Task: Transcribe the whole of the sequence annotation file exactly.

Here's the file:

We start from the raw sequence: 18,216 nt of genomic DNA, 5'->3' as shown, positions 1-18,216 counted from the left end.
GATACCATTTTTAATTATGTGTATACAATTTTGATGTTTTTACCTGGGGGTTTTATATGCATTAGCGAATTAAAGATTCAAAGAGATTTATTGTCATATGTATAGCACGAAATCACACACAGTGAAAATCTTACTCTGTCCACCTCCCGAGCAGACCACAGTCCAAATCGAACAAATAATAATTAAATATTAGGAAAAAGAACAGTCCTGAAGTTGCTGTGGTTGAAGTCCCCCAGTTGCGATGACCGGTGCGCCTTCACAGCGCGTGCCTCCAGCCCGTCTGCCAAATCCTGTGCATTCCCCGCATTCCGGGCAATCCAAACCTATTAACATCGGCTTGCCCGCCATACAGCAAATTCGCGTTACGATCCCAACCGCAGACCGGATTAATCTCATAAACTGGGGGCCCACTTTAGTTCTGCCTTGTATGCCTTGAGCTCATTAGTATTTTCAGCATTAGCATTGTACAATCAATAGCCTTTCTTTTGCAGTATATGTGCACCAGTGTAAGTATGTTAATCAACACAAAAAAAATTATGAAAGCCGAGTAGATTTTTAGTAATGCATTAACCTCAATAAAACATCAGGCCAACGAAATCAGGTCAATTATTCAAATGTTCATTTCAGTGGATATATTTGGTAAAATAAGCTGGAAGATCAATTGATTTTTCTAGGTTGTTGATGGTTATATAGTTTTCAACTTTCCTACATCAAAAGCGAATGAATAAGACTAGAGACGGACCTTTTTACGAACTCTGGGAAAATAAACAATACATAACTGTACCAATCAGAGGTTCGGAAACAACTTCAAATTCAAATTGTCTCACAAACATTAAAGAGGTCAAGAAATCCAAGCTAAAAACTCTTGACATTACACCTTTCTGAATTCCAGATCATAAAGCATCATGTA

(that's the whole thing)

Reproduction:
We start from the raw sequence: 18,216 nt of genomic DNA, 5'->3' as shown, positions 1-18,216 counted from the left end.
GATACCATTTTTAATTATGTGTATACAATTTTGATGTTTTTACCTGGGGGTTTTATATGCATTAGCGAATTAAAGATTCAAAGAGATTTATTGTCATATGTATAGCACGAAATCACACACAGTGAAAATCTTACTCTGTCCACCTCCCGAGCAGACCACAGTCCAAATCGAACAAATAATAATTAAATATTAGGAAAAAGAACAGTCCTGAAGTTGCTGTGGTTGAAGTCCCCCAGTTGCGATGACCGGTGCGCCTTCACAGCGCGTGCCTCCAGCCCGTCTGCCAAATCCTGTGCATTCCCCGCATTCCGGGCAATCCAAACCTATTAACATCGGCTTGCCCGCCATACAGCAAATTCGCGTTACGATCCCAACCGCAGACCGGATTAATCTCATAAACTGGGGGCCCACTTTAGTTCTGCCTTGTATGCCTTGAGCTCATTAGTATTTTCAGCATTAGCATTGTACAATCAATAGCCTTTCTTTTGCAGTATATGTGCACCAGTGTAAGTATGTTAATCAACACAAAAAAAATTATGAAAGCCGAGTAGATTTTTAGTAATGCATTAACCTCAATAAAACATCAGGCCAACGAAATCAGGTCAATTATTCAAATGTTCATTTCAGTGGATATATTTGGTAAAATAAGCTGGAAGATCAATTGATTTTTCTAGGTTGTTGATGGTTATATAGTTTTCAACTTTCCTACATCAAAAGCGAATGAATAAGACTAGAGACGGACCTTTTTACGAACTCTGGGAAAATAAACAATACATAACTGTACCAATCAGAGGTTCGGAAACAACTTCAAATTCAAATTGTCTCACAAACATTAAAGAGGTCAAGAAATCCAAGCTAAAAACTCTTGACATTACACCTTTCTGAATTCCAGATCATAAAGCATCATGTA